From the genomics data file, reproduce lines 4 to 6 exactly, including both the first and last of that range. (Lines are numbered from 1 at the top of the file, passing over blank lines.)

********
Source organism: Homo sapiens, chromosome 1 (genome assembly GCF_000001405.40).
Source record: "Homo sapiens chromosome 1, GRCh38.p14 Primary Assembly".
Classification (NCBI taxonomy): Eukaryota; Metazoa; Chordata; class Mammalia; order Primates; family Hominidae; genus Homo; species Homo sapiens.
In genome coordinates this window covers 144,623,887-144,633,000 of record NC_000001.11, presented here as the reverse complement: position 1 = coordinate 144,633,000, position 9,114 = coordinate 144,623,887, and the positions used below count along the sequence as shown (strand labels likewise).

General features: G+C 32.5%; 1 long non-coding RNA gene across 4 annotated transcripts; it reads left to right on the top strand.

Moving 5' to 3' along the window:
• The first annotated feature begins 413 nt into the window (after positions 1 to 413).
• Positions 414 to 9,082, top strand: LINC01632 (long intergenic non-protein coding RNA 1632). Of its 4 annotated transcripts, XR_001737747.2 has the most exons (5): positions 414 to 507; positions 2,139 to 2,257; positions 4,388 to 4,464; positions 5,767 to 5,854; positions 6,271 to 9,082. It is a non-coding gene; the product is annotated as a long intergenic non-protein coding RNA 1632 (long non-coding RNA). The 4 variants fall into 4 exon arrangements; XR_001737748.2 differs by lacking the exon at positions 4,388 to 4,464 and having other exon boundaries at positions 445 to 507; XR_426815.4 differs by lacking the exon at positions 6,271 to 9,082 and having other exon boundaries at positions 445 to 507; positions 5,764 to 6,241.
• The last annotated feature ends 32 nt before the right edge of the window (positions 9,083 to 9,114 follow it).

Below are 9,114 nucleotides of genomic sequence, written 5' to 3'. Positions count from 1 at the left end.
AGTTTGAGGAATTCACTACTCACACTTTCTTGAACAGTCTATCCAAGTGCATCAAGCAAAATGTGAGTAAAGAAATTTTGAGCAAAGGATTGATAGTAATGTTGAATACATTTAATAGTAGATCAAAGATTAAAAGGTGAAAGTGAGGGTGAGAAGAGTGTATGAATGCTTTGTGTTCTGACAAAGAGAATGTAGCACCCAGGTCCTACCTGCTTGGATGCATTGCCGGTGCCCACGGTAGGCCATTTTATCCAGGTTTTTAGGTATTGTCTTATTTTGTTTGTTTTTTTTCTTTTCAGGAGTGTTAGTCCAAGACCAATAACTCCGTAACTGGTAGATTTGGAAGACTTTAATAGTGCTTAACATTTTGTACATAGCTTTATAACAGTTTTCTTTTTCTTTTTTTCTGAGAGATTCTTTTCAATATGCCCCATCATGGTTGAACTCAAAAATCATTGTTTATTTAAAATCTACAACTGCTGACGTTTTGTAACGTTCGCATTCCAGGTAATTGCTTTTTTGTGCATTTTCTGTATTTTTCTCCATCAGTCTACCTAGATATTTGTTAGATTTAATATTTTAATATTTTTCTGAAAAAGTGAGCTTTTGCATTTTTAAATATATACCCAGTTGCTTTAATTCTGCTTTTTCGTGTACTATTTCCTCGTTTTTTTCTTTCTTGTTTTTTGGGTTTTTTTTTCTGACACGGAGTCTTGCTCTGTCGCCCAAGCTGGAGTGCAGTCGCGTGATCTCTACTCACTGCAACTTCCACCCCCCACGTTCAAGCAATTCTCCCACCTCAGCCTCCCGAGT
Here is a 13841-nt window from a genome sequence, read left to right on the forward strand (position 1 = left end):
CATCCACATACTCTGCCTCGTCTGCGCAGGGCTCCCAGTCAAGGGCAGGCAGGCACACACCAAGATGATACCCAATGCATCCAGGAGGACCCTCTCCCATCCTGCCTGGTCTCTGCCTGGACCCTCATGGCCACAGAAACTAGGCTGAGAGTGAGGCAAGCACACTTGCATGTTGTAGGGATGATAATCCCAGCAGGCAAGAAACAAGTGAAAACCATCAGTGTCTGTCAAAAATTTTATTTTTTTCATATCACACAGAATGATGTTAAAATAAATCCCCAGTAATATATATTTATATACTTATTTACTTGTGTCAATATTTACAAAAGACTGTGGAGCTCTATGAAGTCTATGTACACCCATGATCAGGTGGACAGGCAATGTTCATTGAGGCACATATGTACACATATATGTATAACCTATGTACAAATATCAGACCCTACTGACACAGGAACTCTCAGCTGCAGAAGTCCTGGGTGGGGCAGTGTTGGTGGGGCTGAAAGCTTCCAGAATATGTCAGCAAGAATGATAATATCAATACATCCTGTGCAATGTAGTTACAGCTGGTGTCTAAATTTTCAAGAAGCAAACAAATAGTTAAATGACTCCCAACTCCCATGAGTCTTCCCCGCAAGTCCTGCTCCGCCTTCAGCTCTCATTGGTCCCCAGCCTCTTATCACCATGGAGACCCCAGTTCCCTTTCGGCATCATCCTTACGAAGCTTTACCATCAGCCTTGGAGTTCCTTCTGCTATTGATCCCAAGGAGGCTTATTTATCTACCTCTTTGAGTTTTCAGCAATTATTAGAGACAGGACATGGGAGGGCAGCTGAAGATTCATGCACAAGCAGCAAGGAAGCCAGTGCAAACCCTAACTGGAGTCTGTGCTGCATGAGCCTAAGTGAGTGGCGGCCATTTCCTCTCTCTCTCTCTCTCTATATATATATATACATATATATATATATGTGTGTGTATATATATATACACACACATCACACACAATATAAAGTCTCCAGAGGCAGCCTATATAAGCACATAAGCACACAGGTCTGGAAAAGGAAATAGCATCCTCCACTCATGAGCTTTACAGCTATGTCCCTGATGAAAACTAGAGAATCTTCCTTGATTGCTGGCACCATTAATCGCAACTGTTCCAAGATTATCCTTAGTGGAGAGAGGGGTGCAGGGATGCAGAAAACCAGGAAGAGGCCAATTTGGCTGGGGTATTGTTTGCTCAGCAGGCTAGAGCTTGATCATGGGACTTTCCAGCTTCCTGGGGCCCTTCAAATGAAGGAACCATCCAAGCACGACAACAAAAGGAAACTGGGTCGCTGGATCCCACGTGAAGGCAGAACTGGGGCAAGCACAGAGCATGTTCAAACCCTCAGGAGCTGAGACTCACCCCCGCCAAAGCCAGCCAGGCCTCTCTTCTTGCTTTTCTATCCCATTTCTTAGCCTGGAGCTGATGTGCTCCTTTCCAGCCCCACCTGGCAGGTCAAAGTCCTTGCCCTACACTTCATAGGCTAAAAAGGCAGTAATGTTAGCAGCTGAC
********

In genome coordinates this window covers 144,623,887-144,633,000 of record NC_000001.11, presented here as the reverse complement: position 1 = coordinate 144,633,000, position 9,114 = coordinate 144,623,887, and the positions used below count along the sequence as shown (strand labels likewise).

General features: G+C 32.5%; 1 long non-coding RNA gene across 4 annotated transcripts; it reads left to right on the top strand.

Moving 5' to 3' along the window: